What does the Coronavirus Act 2020 mean for Social Care?
Due to the pandemic gripping most of the world, the British Government have drafted the emergency Coronavirus Act 2020, which Parliament passed in the last week of March 2020.
Section 15 and Schedule 12 of this Act effectively suspend Social Services’ duties to assess the needs of disabled adults and to provide services, or funding, to meet those needs.
On 31 March 2020, the Secretary of State for Health and Social Care brought the provisions in to force through a Commencement order.
He also published the Care Act “Easements” guidance for local authorities.
What happens now the Act has been implemented?
Although the guidance has a useful introductory narrative about the Government’s expectations that Social Services will continue to do as much as they can for people with care and support needs, the Coronavirus Act 2020 allows local authorities to suspend the following key provisions of the Care Act 2014 –
- s.9 duty to assess the individual’s needs;
- s.10 duty to assess a carer’s needs;
- s.13 duty to determine eligibility;
- s.17 duty to assess financial resources;
- ss.24-27 care planning duties;
- ss.37-38 duties relating to people moving areas; and
- Ss.58-64 duties concerning child carers.
What does this mean in practice?
This means that a Local Authority will be permitted to lawfully prioritise whose needs, and what type of needs it will meet, rather than being required to meet all eligible assessed need. There will be no duty to carry out assessments of individuals’ needs nor to review care plans.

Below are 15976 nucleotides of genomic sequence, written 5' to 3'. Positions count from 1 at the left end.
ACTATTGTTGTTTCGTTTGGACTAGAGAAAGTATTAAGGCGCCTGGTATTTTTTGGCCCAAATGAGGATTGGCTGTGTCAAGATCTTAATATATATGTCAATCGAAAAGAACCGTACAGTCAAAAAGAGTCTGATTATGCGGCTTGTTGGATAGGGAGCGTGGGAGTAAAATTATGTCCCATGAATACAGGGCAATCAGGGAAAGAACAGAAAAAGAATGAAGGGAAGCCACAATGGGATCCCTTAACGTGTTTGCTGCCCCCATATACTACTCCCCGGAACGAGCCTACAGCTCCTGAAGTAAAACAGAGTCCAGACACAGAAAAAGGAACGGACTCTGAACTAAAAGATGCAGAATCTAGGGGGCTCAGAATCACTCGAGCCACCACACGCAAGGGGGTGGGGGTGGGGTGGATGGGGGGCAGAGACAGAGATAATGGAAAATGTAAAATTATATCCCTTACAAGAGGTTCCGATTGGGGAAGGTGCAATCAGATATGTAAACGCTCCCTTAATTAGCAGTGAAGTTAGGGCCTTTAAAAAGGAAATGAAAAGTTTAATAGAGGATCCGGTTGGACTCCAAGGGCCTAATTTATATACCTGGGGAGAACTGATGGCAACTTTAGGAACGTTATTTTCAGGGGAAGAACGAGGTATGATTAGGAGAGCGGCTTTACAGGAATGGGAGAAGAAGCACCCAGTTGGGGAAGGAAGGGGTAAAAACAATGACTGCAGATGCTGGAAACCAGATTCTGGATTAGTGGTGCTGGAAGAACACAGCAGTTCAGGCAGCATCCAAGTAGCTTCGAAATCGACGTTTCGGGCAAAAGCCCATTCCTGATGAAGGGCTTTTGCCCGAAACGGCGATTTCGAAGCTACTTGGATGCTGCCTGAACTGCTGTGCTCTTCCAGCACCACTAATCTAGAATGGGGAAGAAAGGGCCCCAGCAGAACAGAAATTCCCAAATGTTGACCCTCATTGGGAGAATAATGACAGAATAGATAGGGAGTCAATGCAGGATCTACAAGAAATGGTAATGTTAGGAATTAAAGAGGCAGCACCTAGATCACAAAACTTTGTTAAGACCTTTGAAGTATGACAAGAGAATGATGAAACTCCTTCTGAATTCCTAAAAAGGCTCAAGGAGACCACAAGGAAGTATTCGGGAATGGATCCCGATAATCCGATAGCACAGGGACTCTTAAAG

Local Authority Social Services departments in England will now only have a duty to provide services to disabled adults, if the failure to do so, in the adult’s specific case, would be a breach of the European Convention on Human Rights (ECHR).
What problems will you face?
It will not be straightforward to establish that your client’s case is one where there will be a breach of ECHR if they are left with no care and support or inadequate support as the threshold is high.
Service users and their legal representatives across the country will be competing for limited resources, each submitting ECHR arguments in order to qualify for very basic social care support. As the Local Authority will have no duty to assess the adult’s needs, it may be hard to demonstrate that their failure to provide services will result in a breach of ECHR in your client’s case.
But Social Services should only take a decision to begin exercising the Care Act easements, “when the workforce is significantly depleted, or demand on social care increased, to an extent that it is no longer reasonably practicable for it to comply with its Care Act duties (as they stand prior to amendment by the Coronavirus Act) and where to continue to try to do so is likely to result in urgent or acute needs not being met, potentially risking life.”
This emergency legislation is extremely disappointing as many of our clients already experience difficulty in accessing adequate social care support. Councils are likely to protect their resources by asserting that only the most ‘exceptional cases’ of certain types of need will give rise to human rights breaches. It still isn’t clear who is expected to support those people who fail the threshold test.
If your clients or their carers are refused an assessment and /or services, or are having their existing care and support package cut, we can help.
Our Community Care law team have years of experience in challenging public law decisions and utilising EHCR arguments, which have been a vital part of our work since before the Care Act came in to effect in April 2015.
Please contact us on 01273 609911 or email us at email@example.com